There are a couple of ways to evaluate the soil of a parcel of land. One approach is to consult the USDA Soils Map for the area under consideration (available on-line through the Web Soil Survey tool). This provides a general overview of the soil types that are found there, and their suitability for various uses. The local Soil & Water Conservation District office can help prospective landowners interpret those maps. Note, however, that the accuracy of the data is quite low at a scale of one or two acres. Thus, it may be wise to investigate further, such as by hiring a soil scientist to conduct a more thorough evaluation.

Topography is another obvious factor to consider. Flat open spaces are obviously much easier to work with tractors and other equipment. Often the web-based GIS tool for a given county will have a map layer that indicates topography.

When evaluating a parcel, consider that converting wooded acreage to pasture or tillable fields can involve significant expense. Even if the trees have value, the land conversion process does not end when the last logging truck leaves the site. There could be considerable additional (and costly) work in the form of stump grinding/removal, debris removal, grading, erosion control measures and adjusting fertility. Also consider that in some cases wooded acreage is unsuited for conversion to other uses due to soil limitations(e.g. depth, texture).

The quality and quantity of water available on the property will also have a large impact on its suitability for specific activities. A pond or stream may be adequate for watering livestock, but for fruit and vegetable production a well or municipal source is much preferable. A general overview of water quality as it relates to agricultural uses can be obtained by submitting a sample to the NCDA&CS, although such analysis does not evaluate human health concerns such as microbial contamination or nitrates. Be sure to consider the mechanics of moving water from source to destination (e.g. well to garden). This could involve the cost of installing water lines, pumps, filters, valves, etc. Here are some other points to consider when evaluating a water source:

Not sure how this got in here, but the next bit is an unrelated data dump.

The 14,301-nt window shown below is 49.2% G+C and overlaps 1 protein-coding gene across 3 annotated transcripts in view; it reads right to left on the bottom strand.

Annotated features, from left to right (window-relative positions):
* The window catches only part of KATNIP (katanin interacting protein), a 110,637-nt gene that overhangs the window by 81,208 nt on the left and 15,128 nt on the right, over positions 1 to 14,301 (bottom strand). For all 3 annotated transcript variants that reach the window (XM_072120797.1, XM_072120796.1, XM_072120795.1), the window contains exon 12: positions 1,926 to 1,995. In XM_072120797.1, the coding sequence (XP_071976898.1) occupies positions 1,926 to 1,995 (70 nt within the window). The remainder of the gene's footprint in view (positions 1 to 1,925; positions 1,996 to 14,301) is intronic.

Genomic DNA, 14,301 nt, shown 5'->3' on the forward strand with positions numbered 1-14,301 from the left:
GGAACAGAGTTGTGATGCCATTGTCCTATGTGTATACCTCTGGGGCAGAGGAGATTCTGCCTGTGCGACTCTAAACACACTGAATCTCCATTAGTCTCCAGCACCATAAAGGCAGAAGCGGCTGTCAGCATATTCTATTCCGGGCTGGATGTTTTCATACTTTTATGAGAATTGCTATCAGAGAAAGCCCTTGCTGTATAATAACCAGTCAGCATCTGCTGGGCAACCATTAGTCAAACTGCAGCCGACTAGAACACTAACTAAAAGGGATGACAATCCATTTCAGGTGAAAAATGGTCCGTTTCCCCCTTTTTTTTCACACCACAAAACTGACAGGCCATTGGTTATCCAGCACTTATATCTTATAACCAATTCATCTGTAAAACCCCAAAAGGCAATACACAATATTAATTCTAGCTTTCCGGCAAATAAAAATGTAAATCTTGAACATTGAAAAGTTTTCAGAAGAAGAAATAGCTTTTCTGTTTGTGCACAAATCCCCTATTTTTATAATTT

Pond – Make an estimate of surface area and average depth to calculate volume, and then compare to what’s needed for specific activities (e.g. cows consume a certain number of gallons each day). Most counties have a web-based Geographic Information System mapping tool that can be used to get approximate area measurements. For estimating depth, there is no substitute for using a weighted rope, long pole, or a “fish finder” that uses sonar to take various measurements. Ideally, this should involve making several transects of the pond in a small boat and then calculating an average of the readings. If you are able to assess the pond during the warmer months, use a weed rake to determine if there are any nuisance plants present. Your local N.C. Cooperative Extension County Center can help identify such plants. Expert evaluation of the dam, emergency spillway and standpipe would also be helpful.

Stream – Keep in mind that stream flow can vary dramatically depending on time of year, amount of rainfall, temperature, upstream activities, etc. A stream with strong flow in the winter could be nearly dry in August. This could be due to normal seasonal variation, or water use by an upstream farmer for irrigation. On topographic maps, streams that generally have year round flow are indicated with a solid blue line, while streams with intermittent flow have a dashed line.

Well – For any wells present on the property, verify the depth and flow rate if possible. If the water will be used for human consumption, consider having the water tested by the local health department.

Municipal – Generally speaking, municipal water is high quality, but the cost per unit (e.g. dollars per 1,000 gallons) is an important consideration. Cost information should be readily available from the municipal authority that operates the water system.